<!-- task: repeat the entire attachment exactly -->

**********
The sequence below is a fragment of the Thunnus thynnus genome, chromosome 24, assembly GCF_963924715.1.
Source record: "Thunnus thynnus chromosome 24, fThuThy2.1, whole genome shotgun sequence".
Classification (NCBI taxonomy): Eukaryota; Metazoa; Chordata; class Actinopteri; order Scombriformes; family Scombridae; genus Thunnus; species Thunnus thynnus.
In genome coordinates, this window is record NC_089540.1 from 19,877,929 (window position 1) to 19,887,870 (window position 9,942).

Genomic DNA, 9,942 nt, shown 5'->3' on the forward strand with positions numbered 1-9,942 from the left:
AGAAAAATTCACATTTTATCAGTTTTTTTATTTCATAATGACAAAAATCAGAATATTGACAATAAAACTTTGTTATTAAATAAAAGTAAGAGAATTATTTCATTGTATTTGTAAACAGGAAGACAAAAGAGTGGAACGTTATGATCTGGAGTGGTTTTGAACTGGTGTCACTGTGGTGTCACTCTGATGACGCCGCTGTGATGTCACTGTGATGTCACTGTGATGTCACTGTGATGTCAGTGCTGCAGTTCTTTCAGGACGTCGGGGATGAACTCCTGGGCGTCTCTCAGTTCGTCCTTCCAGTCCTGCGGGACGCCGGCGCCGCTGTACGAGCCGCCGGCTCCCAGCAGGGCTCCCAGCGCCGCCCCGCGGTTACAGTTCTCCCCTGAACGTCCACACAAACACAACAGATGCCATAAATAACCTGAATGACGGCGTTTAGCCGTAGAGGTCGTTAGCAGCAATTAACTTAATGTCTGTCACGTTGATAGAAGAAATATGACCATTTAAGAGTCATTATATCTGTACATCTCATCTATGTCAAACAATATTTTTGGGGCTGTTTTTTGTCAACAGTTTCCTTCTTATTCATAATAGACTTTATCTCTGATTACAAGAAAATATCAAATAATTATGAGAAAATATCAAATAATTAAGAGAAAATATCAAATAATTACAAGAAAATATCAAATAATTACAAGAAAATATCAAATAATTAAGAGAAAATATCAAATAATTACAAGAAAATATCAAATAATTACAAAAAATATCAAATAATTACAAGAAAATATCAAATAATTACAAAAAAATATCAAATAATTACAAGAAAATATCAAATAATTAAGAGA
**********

The sequence below is a fragment of the Thunnus thynnus genome, chromosome 24, assembly GCF_963924715.1.
Source record: "Thunnus thynnus chromosome 24, fThuThy2.1, whole genome shotgun sequence".
Classification (NCBI taxonomy): Eukaryota; Metazoa; Chordata; class Actinopteri; order Scombriformes; family Scombridae; genus Thunnus; species Thunnus thynnus.
In genome coordinates, this window is record NC_089540.1 from 19,877,929 (window position 1) to 19,887,870 (window position 9,942).

Genomic DNA, 9,942 nt, shown 5'->3' on the forward strand with positions numbered 1-9,942 from the left:
AGAAAAATTCACATTTTATCAGTTTTTTTATTTCATAATGACAAAAATCAGAATATTGACAATAAAACTTTGTTATTAAATAAAAGTAAGAGAATTATTTCATTGTATTTGTAAACAGGAAGACAAAAGAGTGGAACGTTATGATCTGGAGTGGTTTTGAACTGGTGTCACTGTGGTGTCACTCTGATGACGCCGCTGTGATGTCACTGTGATGTCACTGTGATGTCACTGTGATGTCAGTGCTGCAGTTCTTTCAGGACGTCGGGGATGAACTCCTGGGCGTCTCTCAGTTCGTCCTTCCAGTCCTGCGGGACGCCGGCGCCGCTGTACGAGCCGCCGGCTCCCAGCAGGGCTCCCAGCGCCGCCCCGCGGTTACAGTTCTCCCCTGAACGTCCACACAAACACAACAGATGCCATAAATAACCTGAATGACGGCGTTTAGCCGTAGAGGTCGTTAGCAGCAATTAACTTAATGTCTGTCACGTTGATAGAAGAAATATGACCATTTAAGAGTCATTATATCTGTACATCTCATCTATGTCAAACAATATTTTTGGGGCTGTTTTTTGTCAACAGTTTCCTTCTTATTCATAATAGACTTTATCTCTGATTACAAGAAAATATCAAATAATTATGAGAAAATATCAAATAATTAAGAGAAAATATCAAATAATTACAAGAAAATATCAAATAATTACAAGAAAATATCAAATAATTAAGAGAAAATATCAAATAATTACAAGAAAATATCAAATAATTACAAAAAATATCAAATAATTACAAGAAAATATCAAATAATTACAAAAAAATATCAAATAATTACAAGAAAATATCAAATAATTAAGAGA